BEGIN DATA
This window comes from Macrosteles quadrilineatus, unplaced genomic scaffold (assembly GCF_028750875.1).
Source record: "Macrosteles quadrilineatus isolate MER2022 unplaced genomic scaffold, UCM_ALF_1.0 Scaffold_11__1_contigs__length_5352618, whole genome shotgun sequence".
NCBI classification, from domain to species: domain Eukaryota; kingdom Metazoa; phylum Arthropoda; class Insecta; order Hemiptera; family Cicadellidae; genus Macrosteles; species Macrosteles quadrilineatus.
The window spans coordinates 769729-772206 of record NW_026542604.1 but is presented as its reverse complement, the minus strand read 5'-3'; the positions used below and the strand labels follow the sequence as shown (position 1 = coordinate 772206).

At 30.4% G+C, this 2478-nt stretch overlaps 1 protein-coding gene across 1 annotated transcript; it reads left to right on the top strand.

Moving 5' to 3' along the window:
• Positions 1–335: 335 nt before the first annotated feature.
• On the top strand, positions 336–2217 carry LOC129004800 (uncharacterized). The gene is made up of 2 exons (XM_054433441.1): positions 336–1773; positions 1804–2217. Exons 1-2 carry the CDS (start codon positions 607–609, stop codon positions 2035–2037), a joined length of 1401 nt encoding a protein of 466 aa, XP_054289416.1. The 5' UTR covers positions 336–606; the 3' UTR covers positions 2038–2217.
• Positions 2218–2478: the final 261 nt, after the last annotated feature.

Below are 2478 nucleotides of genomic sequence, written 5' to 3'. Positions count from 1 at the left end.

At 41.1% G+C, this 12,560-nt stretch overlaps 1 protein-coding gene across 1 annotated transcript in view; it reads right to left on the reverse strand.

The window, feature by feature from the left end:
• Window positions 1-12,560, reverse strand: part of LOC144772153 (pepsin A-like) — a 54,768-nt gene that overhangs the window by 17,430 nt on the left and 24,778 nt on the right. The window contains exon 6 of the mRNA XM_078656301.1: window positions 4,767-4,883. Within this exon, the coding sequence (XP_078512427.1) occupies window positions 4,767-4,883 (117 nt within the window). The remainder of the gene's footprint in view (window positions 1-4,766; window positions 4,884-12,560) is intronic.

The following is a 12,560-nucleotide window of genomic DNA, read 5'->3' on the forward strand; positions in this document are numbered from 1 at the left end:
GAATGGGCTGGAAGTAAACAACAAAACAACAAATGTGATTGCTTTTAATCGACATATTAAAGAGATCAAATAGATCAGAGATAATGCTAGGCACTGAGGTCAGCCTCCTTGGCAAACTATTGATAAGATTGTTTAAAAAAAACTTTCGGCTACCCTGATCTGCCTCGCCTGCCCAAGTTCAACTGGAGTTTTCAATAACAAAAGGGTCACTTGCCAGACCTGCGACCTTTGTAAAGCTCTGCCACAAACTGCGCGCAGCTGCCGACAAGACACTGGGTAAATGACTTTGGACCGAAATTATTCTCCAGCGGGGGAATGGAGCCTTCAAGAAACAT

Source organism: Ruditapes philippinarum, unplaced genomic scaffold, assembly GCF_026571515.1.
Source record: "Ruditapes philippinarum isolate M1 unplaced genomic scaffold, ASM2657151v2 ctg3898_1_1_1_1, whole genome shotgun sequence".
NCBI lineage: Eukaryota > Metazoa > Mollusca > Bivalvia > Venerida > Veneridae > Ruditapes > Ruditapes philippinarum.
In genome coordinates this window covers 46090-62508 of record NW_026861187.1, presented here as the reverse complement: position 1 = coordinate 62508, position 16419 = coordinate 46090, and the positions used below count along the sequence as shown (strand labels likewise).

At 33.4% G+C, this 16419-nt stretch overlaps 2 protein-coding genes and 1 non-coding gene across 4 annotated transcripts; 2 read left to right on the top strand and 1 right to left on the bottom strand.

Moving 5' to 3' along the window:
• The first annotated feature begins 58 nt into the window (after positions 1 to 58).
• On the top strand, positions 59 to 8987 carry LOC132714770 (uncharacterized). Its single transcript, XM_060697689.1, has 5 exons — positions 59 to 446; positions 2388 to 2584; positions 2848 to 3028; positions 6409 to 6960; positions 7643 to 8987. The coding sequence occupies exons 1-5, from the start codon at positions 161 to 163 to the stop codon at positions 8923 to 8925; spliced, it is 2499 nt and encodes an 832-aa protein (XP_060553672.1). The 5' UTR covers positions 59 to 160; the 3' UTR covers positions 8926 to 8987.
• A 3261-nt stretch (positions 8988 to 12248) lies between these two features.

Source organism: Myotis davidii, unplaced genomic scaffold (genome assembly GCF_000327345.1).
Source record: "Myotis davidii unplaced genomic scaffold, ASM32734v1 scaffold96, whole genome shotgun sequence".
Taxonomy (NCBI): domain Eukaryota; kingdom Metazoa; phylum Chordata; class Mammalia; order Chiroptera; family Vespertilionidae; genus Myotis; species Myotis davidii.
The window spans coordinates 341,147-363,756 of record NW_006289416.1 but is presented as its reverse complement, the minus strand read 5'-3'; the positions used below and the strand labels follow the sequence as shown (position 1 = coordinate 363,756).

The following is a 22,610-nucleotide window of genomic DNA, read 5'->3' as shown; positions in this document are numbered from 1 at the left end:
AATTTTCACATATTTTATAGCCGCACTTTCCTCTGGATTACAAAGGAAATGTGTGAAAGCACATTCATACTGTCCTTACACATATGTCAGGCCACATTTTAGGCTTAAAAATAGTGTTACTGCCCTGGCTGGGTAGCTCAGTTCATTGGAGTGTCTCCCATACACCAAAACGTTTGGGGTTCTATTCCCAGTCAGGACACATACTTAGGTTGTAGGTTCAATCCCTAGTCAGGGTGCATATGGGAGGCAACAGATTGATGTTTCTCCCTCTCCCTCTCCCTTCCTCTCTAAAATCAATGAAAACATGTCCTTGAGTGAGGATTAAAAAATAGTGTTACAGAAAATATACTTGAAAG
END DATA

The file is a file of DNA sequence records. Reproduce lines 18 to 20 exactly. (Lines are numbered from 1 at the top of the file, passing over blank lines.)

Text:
NCBI lineage: Eukaryota > Metazoa > Mollusca > Bivalvia > Venerida > Veneridae > Ruditapes > Ruditapes philippinarum.
In genome coordinates this window covers 46090-62508 of record NW_026861187.1, presented here as the reverse complement: position 1 = coordinate 62508, position 16419 = coordinate 46090, and the positions used below count along the sequence as shown (strand labels likewise).

At 33.4% G+C, this 16419-nt stretch overlaps 2 protein-coding genes and 1 non-coding gene across 4 annotated transcripts; 2 read left to right on the top strand and 1 right to left on the bottom strand.